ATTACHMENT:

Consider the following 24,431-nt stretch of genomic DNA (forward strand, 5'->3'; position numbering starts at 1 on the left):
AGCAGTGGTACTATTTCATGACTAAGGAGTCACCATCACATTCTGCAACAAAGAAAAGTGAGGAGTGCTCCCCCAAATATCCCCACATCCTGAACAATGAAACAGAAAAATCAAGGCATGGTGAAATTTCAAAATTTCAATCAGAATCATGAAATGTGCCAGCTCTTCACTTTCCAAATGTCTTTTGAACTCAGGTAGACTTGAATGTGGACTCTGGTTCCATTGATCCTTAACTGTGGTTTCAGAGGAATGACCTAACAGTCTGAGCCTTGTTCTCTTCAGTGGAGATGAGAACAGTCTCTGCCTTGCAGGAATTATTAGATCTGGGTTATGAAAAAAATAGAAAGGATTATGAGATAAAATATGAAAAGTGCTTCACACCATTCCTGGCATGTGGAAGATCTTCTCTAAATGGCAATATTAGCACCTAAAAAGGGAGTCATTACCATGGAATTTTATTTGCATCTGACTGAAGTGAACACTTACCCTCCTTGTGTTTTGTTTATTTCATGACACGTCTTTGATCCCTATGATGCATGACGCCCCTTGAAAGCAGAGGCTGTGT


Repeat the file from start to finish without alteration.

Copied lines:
Consider the following 24,431-nt stretch of genomic DNA (forward strand, 5'->3'; position numbering starts at 1 on the left):
AGCAGTGGTACTATTTCATGACTAAGGAGTCACCATCACATTCTGCAACAAAGAAAAGTGAGGAGTGCTCCCCCAAATATCCCCACATCCTGAACAATGAAACAGAAAAATCAAGGCATGGTGAAATTTCAAAATTTCAATCAGAATCATGAAATGTGCCAGCTCTTCACTTTCCAAATGTCTTTTGAACTCAGGTAGACTTGAATGTGGACTCTGGTTCCATTGATCCTTAACTGTGGTTTCAGAGGAATGACCTAACAGTCTGAGCCTTGTTCTCTTCAGTGGAGATGAGAACAGTCTCTGCCTTGCAGGAATTATTAGATCTGGGTTATGAAAAAAATAGAAAGGATTATGAGATAAAATATGAAAAGTGCTTCACACCATTCCTGGCATGTGGAAGATCTTCTCTAAATGGCAATATTAGCACCTAAAAAGGGAGTCATTACCATGGAATTTTATTTGCATCTGACTGAAGTGAACACTTACCCTCCTTGTGTTTTGTTTATTTCATGACACGTCTTTGATCCCTATGATGCATGACGCCCCTTGAAAGCAGAGGCTGTGT